Shrub with erect or leaning shoots up to ca. 300 cm tall from a horizontal xylopodium (= ligneous rhizome), up to 30 × 5 cm, with several aerial branches arising from it; aerial vegetative organs densely hairy, with white scabrid and glochidiate trichomes, ca. 1 mm long. Leaves opposite, 8–20 × 65–15 cm, lamina with 1–3 lobes on each side, margin serrate, apices acute to rounded, base cuneate, petiole 1–3 cm long. Inflorescences terminal dichasia; peduncle ca. 7–20 cm long; basal bracts 1.5 × 0.5 cm, 3-lobed, margin denticulate, base cuneate; distal bracts 0.5 × 0.1 cm, lanceolate, subentire. Flowers tetramerous, pedicels 2–4 mm long, deflexed. Sepals broadly triangular, ca. 3 × 2 mm, margins entire, erect in bud, spreading during anthesis, and pubescent on both sides, pubescence similar to that of vegetative organs. Petals 10–15 × 3–5 mm, pale to deep green, unguiculate, with a short claw (< 1/4 of petal length), cucullate in the distal half, with two membranous longitudinal lamellae with densely ciliate margin, aestivation valvate, margin with a tooth on each side near the base where the limb starts, with scabrid-glochidiate trichomes abaxially, adaxially glabrous. Nectar scales 4, antesepalous, 3.5–4 × 2.5–3 mm, cucullate, formed by 5–6 fused staminodes, mostly green, pubescent in lower half, virtually uniform in color, apex yellowish green, slightly recurved. Free staminodes 4–5 per scale, opposite and internal to it, monomorphic, lower halves densely pubescent, green, ca. 4 mm long, with an inconspicuous, pubescent, knee-like filament flange below the middle, apex filiform, twisted randomly or reflexed. Fertile stamens arranged in 4 antepetalous groups of ca. 7–15 per petal, free, filament ca. 6–8 mm long, anthers white, with two ovate thecae. Ovary half-superior, broadly ovate to conical, placentae 4; style to 7 mm long, lower half pubescent, stigma with four ribs tapering towards the apex. Fruits subglobose capsules, with a conical apex, opening with 4 apical valves. Seeds numerous, narrowly ovoidal, testa papillose-reticulate up to ca. 2 × 0.4 mm.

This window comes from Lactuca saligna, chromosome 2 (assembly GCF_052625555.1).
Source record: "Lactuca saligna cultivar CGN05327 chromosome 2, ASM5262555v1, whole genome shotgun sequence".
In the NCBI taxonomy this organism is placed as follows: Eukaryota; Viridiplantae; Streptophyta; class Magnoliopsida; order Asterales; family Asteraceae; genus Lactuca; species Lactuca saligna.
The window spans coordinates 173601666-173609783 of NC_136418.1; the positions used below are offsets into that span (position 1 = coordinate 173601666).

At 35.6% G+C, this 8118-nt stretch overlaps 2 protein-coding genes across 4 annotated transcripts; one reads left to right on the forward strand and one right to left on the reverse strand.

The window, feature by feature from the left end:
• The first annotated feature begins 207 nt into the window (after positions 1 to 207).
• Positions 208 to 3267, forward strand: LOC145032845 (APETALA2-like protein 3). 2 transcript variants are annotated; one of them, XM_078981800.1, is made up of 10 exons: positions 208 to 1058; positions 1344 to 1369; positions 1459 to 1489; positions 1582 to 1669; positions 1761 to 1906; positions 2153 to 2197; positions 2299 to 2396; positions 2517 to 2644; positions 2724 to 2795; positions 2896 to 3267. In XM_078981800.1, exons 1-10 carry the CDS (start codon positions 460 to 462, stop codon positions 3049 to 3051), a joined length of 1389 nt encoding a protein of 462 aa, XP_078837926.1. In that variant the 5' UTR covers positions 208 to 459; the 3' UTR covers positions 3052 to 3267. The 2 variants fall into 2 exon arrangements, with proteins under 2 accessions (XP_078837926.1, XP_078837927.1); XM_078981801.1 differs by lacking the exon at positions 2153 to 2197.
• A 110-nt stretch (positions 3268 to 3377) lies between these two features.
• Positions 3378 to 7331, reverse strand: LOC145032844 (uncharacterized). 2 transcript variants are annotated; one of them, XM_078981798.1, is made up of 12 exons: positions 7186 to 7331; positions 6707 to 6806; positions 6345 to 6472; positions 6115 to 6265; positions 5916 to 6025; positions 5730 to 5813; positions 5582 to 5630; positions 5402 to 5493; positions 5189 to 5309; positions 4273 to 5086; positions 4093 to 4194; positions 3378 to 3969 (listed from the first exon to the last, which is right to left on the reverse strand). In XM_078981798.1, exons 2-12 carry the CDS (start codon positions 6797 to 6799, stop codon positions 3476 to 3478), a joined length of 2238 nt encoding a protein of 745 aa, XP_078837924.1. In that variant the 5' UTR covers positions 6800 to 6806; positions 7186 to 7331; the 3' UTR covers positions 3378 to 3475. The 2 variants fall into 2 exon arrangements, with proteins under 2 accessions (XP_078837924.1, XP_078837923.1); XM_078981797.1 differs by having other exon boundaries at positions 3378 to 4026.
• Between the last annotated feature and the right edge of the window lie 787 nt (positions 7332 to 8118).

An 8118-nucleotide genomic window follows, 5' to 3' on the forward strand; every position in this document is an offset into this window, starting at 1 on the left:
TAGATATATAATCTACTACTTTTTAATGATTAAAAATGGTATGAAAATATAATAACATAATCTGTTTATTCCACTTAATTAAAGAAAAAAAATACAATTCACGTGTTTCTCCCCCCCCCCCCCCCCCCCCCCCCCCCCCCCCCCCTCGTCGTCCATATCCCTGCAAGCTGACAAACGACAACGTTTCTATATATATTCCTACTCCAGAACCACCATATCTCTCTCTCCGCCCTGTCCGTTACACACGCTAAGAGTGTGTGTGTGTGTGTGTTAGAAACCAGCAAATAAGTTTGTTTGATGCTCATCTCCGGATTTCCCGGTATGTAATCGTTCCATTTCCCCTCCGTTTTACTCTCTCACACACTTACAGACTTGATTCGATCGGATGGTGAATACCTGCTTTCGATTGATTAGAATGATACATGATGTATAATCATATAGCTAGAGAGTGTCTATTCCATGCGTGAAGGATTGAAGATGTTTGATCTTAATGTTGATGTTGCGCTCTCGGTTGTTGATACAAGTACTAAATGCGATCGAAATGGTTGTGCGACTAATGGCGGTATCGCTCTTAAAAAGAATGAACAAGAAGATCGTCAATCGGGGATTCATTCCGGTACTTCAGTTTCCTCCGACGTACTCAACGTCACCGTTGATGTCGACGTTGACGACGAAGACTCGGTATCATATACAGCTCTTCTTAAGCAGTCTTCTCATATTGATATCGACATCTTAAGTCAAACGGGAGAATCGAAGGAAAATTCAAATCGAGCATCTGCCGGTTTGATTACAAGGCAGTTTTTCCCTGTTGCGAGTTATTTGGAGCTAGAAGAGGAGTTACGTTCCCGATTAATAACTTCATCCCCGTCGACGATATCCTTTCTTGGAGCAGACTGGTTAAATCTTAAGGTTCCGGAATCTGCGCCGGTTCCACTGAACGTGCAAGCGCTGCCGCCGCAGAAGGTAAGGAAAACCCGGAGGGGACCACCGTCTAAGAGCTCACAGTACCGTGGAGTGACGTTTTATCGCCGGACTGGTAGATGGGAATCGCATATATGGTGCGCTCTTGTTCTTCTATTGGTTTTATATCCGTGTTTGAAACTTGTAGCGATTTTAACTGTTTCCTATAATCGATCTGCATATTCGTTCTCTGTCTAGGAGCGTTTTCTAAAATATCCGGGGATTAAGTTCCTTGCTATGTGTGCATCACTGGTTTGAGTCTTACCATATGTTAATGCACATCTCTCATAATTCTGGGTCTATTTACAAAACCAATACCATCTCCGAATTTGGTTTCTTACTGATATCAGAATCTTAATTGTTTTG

Figure 3. 

Xylopodia laurensis. A flower, lateral view, showing the nectar scales (NS) B flower, showing the lamellae (L) C mature fruit, showing the four apical valves D details of the central staminode (left), showing the well-developed filament flange (FF), lateral staminode (right) E staminodes within the nectar scale, showing the lateral staminodes (LS) and the central ones (CS) F plant G xylopodium. All from Martín 2887, except C (Catari 2510).


The species name refers to the clear affinity of this taxon to the genus Klaprothia Kunth.


Xylopodia klaprothioides is restricted to a small area of the Pacific slope of the Cordillera Occidental in Andean NW Peru. It is a very narrowly endemic species, known from only two localities some 8 km apart (in a direct line) in Dpto. Cajamarca Prov. Contumazá, at elevations from ca. 2,500–3,000 m (Fig. 1).


Xylopodia klaprothioides occurs in seasonally dry Andean scrub habitats, mostly around hedges and gullies, often on rocky soil dominated by xeric adapted shrubs, small trees and other vegetation including Cylindropuntia (Engelm.) F.M. Knuth and terrestrial bromeliads (Fig. 4C). Near the town of Contumazá, it grows sympatrically with another shrubby Loasaceae, Nasa macrothyrsa (Urb. & Gilg) Weigend. These localities are surrounded by a mosaic of fields, fallows and small patches of seasonally dry montane forest according to the Ministerio del Ambiente del Perú (2015, 2018). These habitats often show signs of human alteration. Rodríguez-Rodríguez and Weigend (2006) mention that this species is found in the Mesoandina Ecological Region. Xylopodia klaprothioides is deciduous and the plants shed their leaves at the beginning of flowering in May/June.

Figure 4. 

Habitats of Xylopodia. A deciduous forest near Jujuy, Argentina, habitat of X. laurensis B X. laurensis habitat in a dry creek near Chuquisaca, Bolivia C rocky slopes with xerophilous vegetation near the town of Contumazá, Peru, habitat of narrowly endemic X. klaprothioides.